I need to design a circuit to charge a capacitor from 0 to 2V. The circuit should not be that complicated and no matter the type of capacitor, it should never exceed 2.7 V when charging. The capacitor that I have to charge can be charged between the range of 1nF to 1F and have a not too bad efficiency and not consume much current because I have a limit of 40mA of load. Also, I need it not to download when it is loaded.

This is the design I thought of, but I think it's very simple and there are better ones.

Circuit Diagram for Chargin Supercap

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    \$\begingroup\$ define "not too bad efficiency" It will always be low going from 5V to 2V with a resistor. Your max supply current and load currents must be separate specs.. The cap must have some other reason for being there as a transistor can amplify C values if needed for a time constant. \$\endgroup\$ Sep 1 at 13:45
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    \$\begingroup\$ That circuit may have a problem if the reverse leakage current of the Zener diode > leakage current of the capacitor. If it does then C1 will continue to charge. \$\endgroup\$
    – Transistor
    Sep 1 at 13:46
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    \$\begingroup\$ Always think in terms of input and output specs with a given purpose before considering any configuration.... then tell us what they are \$\endgroup\$ Sep 1 at 13:47
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    \$\begingroup\$ A 2V low quiescent current LDO linear regulator with a 50 ohm resistor in series with the cap (2V/40mA) might be a good solution. Something like this: digikey.com/en/products/detail/ablic-inc/S-812C20AY-B2-U/… . But, more details are needed to be sure. \$\endgroup\$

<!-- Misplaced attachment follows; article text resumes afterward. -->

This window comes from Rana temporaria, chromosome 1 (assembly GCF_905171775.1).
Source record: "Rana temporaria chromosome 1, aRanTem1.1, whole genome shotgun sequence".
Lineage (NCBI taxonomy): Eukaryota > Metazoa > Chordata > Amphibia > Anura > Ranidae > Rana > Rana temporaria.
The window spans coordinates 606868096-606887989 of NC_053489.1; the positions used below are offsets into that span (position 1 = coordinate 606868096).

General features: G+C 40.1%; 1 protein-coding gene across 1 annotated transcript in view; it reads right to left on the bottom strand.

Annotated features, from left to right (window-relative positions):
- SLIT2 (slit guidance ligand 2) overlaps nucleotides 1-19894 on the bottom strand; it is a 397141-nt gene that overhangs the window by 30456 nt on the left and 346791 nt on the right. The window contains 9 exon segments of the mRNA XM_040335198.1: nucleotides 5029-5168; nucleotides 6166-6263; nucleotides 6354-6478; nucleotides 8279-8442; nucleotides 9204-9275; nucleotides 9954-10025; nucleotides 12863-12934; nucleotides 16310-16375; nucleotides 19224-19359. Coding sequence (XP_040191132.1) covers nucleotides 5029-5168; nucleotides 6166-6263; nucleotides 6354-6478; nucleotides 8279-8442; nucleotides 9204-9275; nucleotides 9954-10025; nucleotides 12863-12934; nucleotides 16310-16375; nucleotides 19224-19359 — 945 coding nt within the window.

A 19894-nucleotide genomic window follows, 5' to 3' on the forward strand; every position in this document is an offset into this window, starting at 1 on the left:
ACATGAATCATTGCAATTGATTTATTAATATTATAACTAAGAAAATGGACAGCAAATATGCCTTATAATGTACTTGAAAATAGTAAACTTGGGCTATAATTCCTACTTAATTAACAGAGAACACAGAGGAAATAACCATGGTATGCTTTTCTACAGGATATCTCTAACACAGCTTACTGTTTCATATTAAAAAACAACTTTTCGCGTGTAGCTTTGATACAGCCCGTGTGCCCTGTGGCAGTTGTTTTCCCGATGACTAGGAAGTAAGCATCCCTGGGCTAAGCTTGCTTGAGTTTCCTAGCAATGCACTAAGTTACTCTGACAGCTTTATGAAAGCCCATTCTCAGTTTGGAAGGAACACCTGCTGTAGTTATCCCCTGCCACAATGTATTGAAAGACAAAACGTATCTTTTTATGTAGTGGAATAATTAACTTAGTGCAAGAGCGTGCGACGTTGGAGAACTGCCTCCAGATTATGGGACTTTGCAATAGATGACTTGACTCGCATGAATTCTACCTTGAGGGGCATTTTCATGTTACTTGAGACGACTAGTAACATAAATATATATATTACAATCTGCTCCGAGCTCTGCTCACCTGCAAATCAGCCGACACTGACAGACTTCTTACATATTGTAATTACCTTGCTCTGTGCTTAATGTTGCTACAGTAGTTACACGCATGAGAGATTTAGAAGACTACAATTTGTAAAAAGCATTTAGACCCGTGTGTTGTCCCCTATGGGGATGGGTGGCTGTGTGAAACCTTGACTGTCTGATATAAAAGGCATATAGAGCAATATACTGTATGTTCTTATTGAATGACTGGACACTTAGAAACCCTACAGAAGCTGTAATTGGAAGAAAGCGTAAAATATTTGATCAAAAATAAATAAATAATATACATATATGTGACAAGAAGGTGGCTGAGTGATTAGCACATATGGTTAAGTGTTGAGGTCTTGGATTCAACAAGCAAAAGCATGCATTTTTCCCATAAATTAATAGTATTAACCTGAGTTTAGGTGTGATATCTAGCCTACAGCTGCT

– Mattman944
    Sep 1 at 14:06
  • \$\begingroup\$ @TonyStewartEE75 Well I have to design and create a circuit that charges a capacitor from 0V to 2V and the circuit must be safe for both the operators and the devices. The circuit can use up to two Arduino Uno digital outputs to deliver energy .No other energy source is allowed. The circuit should work for devices with capacitances from 1nF to 1F. The circuit should never surpass 2.7V, regardless of the capacitor. The circuit must not draw more than 20 mA per digital pin. \$\endgroup\$ Sep 1 at 14:45

1 Answer 1


Assuming a regulator with low quiescent current, this will have almost no wasted power after the cap is charged. Use the minimum value for C1 and C2 from the datasheet. For the part I chose, C2 min is zero.

A constant current would charge the cap faster, you may be able to find a single part that will regulate current to your requirement and have a constant voltage output.

For charge time, charging through a resistor is not optimum. A 1 Farad cap will take about 3 minutes to charge to 95%.


simulate this circuit – Schematic created using CircuitLab

  • \$\begingroup\$ i made your circuit and im receving the 2v as output but when i connect the capacitor it does not stay charged. What can i do? \$\endgroup\$ Sep 1 at 23:27
  • \$\begingroup\$ @CarloDavid006 - If you need the cap to stay charged after you remove the GPIOs, you need to list that as a requirement. You could try a diode in series with the resistor, but you will need to use a larger voltage regulator to compensate. \$\endgroup\$
    – Mattman944
    Sep 2 at 1:49

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